This new study shows that Pokémon Go doesn’t just make players willing to go outside – it also makes them as peppy as a Pikachu.

Media researchers at the University of Wisconsin-Madison have found that people who play Pokémon Go are happier, friendlier, and more positive than those who don’t.

Their research started after the game was released in July to mammoth commercial success. Nine months after its debut, the app currently plays host to 65 million regular users and more than 650 million app downloads.

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The team began by surveying 400 different people 3 weeks after the game’s release. After questioning the respondents on their emotional and social lives, as well as their levels of physical activity, the team then asked the participants whether they played Pokémon Go.

Over 40% of the participants who they spoke to played Pokémon – and they had all responded positively about their mood, social lives, and physical activity.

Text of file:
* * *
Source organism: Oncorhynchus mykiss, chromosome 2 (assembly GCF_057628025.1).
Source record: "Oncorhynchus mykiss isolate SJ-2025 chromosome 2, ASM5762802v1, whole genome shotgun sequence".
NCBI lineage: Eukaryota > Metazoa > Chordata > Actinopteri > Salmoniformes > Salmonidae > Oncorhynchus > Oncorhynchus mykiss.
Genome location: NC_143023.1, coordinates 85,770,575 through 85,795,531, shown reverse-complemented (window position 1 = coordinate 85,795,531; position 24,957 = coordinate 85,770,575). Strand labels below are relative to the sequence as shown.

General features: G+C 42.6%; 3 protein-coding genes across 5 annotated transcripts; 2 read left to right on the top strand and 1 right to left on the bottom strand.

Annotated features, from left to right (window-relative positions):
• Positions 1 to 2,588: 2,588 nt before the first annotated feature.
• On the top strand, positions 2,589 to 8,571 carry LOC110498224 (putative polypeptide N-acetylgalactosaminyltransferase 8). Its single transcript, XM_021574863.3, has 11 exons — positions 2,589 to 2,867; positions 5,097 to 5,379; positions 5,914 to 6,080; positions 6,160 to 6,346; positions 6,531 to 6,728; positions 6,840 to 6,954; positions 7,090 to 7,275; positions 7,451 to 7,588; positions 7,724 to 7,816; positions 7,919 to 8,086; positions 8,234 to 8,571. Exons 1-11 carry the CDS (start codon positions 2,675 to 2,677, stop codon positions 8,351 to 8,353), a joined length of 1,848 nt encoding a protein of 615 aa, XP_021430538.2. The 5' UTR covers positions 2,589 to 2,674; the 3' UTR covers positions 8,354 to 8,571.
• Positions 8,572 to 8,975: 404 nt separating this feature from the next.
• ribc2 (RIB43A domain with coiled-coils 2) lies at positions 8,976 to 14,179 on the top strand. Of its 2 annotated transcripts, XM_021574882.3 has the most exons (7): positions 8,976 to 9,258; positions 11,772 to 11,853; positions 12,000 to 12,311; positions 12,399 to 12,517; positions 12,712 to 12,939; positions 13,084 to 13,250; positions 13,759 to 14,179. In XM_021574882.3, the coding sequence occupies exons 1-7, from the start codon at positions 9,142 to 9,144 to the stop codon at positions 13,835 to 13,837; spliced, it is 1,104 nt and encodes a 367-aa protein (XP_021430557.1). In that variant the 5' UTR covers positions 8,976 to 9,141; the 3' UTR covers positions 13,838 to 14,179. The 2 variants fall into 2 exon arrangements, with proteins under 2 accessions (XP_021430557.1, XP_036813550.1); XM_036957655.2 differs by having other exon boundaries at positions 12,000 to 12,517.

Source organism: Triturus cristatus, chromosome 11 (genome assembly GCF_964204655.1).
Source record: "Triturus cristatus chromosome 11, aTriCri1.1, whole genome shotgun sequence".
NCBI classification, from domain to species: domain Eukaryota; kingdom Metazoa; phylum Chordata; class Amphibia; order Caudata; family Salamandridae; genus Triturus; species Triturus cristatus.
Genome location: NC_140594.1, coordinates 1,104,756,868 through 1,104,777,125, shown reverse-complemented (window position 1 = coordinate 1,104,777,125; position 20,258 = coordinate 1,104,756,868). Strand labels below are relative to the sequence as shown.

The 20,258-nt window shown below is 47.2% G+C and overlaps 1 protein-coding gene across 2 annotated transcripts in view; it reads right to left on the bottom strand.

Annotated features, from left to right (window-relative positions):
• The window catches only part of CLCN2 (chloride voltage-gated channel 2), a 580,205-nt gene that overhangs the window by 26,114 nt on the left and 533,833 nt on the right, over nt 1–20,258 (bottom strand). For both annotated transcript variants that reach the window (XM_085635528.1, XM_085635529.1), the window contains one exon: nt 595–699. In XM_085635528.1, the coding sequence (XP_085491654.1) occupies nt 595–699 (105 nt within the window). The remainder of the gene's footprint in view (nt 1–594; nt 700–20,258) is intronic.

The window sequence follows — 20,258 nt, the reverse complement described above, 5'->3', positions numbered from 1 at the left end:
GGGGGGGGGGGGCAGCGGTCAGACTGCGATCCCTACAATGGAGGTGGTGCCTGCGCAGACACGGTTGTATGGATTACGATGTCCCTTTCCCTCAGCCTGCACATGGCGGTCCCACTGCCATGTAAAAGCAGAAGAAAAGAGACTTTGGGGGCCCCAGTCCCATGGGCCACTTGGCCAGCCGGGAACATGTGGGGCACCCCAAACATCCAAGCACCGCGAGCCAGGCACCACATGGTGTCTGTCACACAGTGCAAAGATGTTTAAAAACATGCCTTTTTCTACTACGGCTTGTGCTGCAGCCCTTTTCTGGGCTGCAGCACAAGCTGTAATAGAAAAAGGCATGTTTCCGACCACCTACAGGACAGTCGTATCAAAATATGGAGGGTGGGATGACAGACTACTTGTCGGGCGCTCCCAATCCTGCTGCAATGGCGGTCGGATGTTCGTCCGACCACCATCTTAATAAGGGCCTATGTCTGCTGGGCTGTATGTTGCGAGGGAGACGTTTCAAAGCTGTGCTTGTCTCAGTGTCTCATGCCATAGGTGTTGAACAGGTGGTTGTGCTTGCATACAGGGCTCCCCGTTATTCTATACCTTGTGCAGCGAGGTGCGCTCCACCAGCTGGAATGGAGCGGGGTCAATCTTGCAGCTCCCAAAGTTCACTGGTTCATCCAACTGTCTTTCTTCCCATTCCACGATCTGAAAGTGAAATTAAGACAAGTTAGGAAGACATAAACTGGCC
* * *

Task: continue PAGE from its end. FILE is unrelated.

“People told us about a variety of experiences with differential relationships to well-being,” says James Alex Bonus, a UW-Madison graduate student studying educational media. “But, for the most part, the Pokemon Go players said more about positive things that were making them feel their life was more worthwhile, more satisfactory, and making them more resilient.”

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“The more people were playing, the more they were engaging in behaviors that reflected making new connections — making Facebook friends, introducing themselves to someone new, exchanging phone numbers with someone, or spending more time with old friends and learning new things about them.”

“There was plenty of negative press about distracted people trespassing and running into trees or walking into the street. But you also saw people really enjoying it, having a good time together outside,” adds Bonus. “We don’t look at media this way that often, but maybe we should. We often focus on media violence and aggression and hostility, but there are opportunities where media is contributing to good life experiences.”

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The positive emotional reactions to Pokémon Go aren’t the only perks to the game – hospitals have found that the video game often motivates younger patients to get out of bed, thus improving their moods. Comparatively, an animal shelter in Indiana enlisted Pokémon Go players to walk shelters dogs while hunting for the virtual creatures.

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